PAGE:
Sheetz Stores Settle Tomato Salmonella Lawsuit

A case filed by Sheetz Inc. over how one of its suppliers owed money for providing Sheetz with <"">Salmonella tainted tomatoes from July 2004, has reached a settlement, said the Altoona Mirror.

It was expected that the jury would spend the bulk of this week hearing the case between Sheetz and Coronet Foods Inc. the supplier, said the Altoona Mirror. Coronet is located in Wheeling, West Virginia. The trial was called off after the judge handling the case was told of the out-of-court settlement, which was received Friday and is confidential, reported the Altoona News. Although the terms of the settlement remain confidential, Sheetz did acknowledge that it suffered damages in excess of $11 million, the Altoona Mirror added.

Some Salmonella bacteria are resistant to antibiotics, largely due to the use of antibiotics to promote the growth of feed animals. Salmonella is an organism that can cause serious and sometimes fatal infections in young children, frail or elderly people, and others with weakened immune systems. Healthy persons infected with Salmonella often experience fever, diarrhea (which may be bloody), nausea, vomiting and abdominal pain. In rare circumstance, infection with Salmonella can result in the organism getting into the bloodstream and producing more severe illnesses such as arterial infections (i.e., infected aneurysms), endocarditis, and arthritis.

Salmonella poisoning can also lead to Reiter’s Syndrome, a difficult-to-treat reactive arthritis that is characterized by severe joint pain, irritation of the eyes, and painful urination.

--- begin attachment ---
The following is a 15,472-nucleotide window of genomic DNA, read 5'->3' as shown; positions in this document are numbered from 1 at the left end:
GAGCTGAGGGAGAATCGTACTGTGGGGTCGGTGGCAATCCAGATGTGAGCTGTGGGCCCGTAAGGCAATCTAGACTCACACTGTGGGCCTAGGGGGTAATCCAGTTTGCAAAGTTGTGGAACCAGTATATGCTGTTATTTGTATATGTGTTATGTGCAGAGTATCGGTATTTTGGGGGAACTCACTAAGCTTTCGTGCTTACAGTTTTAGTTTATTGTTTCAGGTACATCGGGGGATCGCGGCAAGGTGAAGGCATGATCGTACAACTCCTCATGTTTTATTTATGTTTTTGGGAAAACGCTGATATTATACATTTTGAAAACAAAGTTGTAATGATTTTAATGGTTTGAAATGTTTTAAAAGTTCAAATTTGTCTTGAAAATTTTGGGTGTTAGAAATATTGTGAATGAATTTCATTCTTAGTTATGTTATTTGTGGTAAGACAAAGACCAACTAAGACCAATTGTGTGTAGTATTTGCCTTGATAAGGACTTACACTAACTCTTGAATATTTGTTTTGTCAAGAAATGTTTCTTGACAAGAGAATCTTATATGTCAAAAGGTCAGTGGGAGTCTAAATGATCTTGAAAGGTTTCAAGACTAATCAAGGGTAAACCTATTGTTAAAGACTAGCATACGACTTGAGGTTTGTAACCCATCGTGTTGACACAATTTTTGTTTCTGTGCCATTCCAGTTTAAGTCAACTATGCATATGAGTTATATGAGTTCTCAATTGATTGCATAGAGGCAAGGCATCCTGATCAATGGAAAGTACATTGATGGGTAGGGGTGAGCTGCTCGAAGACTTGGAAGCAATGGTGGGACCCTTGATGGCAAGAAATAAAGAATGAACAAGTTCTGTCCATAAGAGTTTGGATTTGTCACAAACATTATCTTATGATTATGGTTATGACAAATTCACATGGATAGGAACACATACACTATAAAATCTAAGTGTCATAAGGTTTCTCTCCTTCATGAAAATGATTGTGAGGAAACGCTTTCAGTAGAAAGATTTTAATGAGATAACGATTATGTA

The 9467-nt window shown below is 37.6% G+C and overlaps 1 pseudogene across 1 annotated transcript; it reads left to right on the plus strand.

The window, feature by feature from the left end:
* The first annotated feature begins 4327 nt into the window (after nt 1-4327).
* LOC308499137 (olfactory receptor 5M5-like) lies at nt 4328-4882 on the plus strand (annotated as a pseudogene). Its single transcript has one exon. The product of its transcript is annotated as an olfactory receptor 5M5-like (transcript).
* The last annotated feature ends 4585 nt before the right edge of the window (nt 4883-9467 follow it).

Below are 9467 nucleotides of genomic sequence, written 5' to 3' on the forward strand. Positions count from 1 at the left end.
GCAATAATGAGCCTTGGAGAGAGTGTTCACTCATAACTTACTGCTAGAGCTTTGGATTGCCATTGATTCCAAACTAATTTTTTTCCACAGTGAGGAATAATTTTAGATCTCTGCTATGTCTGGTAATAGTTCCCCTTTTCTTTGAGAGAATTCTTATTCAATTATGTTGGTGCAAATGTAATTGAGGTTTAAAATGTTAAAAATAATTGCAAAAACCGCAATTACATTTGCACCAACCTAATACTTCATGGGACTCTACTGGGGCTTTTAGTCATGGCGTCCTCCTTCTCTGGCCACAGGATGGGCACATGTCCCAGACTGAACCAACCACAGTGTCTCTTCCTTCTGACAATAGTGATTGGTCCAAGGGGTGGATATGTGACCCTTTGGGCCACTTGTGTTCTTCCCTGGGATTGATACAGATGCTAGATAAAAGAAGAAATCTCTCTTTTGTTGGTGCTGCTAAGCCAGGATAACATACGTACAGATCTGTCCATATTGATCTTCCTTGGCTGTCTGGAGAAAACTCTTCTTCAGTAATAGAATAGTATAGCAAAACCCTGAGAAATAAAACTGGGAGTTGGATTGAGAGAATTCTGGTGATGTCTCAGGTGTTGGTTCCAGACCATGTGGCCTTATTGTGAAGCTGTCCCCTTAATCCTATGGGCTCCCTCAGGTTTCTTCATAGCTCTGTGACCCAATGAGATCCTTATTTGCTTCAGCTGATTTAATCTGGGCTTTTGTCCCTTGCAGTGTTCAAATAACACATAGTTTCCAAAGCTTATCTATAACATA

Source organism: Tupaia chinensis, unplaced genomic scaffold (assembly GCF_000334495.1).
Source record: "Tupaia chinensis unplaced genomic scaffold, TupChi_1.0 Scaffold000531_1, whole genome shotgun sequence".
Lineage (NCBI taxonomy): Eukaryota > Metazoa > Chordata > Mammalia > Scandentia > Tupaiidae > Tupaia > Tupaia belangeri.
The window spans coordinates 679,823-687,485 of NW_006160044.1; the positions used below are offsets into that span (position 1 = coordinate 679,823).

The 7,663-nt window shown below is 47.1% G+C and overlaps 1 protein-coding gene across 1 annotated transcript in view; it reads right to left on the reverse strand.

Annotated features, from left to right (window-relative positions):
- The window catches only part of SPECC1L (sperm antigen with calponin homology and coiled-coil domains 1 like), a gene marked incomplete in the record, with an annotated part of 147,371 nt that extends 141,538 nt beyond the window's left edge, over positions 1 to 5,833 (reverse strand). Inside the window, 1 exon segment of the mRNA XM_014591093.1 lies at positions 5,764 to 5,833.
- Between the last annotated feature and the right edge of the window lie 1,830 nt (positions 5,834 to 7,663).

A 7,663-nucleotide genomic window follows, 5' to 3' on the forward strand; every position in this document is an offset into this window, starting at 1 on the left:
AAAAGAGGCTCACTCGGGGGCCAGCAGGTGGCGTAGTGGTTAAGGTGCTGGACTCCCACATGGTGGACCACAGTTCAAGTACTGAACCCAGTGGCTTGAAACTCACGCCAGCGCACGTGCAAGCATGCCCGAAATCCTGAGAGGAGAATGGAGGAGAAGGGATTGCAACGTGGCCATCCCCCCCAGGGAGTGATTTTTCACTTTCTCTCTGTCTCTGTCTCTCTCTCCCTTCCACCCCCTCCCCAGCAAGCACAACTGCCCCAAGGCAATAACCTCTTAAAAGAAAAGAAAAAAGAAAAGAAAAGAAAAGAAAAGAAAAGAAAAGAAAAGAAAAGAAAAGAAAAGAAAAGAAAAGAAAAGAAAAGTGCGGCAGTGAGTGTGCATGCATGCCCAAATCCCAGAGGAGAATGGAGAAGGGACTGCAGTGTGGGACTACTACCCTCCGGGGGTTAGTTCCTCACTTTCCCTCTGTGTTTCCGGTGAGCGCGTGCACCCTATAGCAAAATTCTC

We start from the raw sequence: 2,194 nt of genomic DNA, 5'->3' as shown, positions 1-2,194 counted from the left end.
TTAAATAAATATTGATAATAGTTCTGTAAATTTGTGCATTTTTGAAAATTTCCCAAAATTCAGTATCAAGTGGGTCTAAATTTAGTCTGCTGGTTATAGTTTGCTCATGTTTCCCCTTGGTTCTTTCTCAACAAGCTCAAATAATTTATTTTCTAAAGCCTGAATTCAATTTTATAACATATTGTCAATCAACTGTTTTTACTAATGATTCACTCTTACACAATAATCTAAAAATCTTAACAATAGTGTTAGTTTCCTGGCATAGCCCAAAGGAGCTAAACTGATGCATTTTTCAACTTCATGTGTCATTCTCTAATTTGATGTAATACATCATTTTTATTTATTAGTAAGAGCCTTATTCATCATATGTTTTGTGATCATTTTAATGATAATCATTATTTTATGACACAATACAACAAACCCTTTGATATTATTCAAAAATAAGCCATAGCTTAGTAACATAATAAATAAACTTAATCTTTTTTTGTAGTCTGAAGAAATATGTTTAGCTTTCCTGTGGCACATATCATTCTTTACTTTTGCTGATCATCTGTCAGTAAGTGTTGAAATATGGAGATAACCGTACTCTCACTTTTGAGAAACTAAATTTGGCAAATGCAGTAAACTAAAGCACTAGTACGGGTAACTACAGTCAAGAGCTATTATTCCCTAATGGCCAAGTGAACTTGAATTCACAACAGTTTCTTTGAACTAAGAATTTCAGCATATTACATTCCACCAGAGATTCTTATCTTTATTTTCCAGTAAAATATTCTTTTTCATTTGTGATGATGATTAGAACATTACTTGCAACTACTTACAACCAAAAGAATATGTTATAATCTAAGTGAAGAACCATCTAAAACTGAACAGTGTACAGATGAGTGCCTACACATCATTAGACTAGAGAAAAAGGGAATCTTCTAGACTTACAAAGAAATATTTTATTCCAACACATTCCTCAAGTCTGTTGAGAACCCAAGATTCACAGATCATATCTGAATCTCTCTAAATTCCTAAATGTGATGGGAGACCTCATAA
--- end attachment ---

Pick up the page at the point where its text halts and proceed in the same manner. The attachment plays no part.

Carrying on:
Salmonella is usually found in food contaminated with animal feces and is a group of bacteria that passes from the feces of people or animals to other people or animals, causing contamination when food is improperly stored or handled and when preparers do not wash their hands or sanitize implements involved in food storage. Salmonella is the most frequently reported cause of food-related outbreaks of stomach illness worldwide.

Coronet admitted its liability in the case and acknowledged that it provided Salmonella-tainted tomatoes to a number of Sheetz’ 330 stores located in Pennsylvania, Maryland, Ohio, West Virginia, Virginia, and North Carolina at the times that the outbreak began, said Food Safety News. Over 425 people fell ill from all of those states with food poisoning illnesses linked to tainted tomatoes.

Originally the lawsuit was filed in Blair County by Max C. Anslinger, a consumer who said he fell ill after eating some of the tomatoes, said the Altoona Mirror. The lawsuit was filed against Sheet and Coronet. Sheetz, said the Altoona Mirror, worked to settle with its customers, but the lawsuit continued while Sheetz and Coronet were involved with an array of other businesses in the lawsuit.

Because the specific origin of the tainted vegetables was never determined, the civil charges were dismissed, said the Altoona Mirror. Ultimately, the lawsuit was about what Coronet—which declared bankruptcy in 2004—owed Sheetz.

Sheetz is considering an appeal regarding the ruling that dismissed the lawsuits against tomato growers now that the Coronet trial has been settled added the Altoona Mirror.

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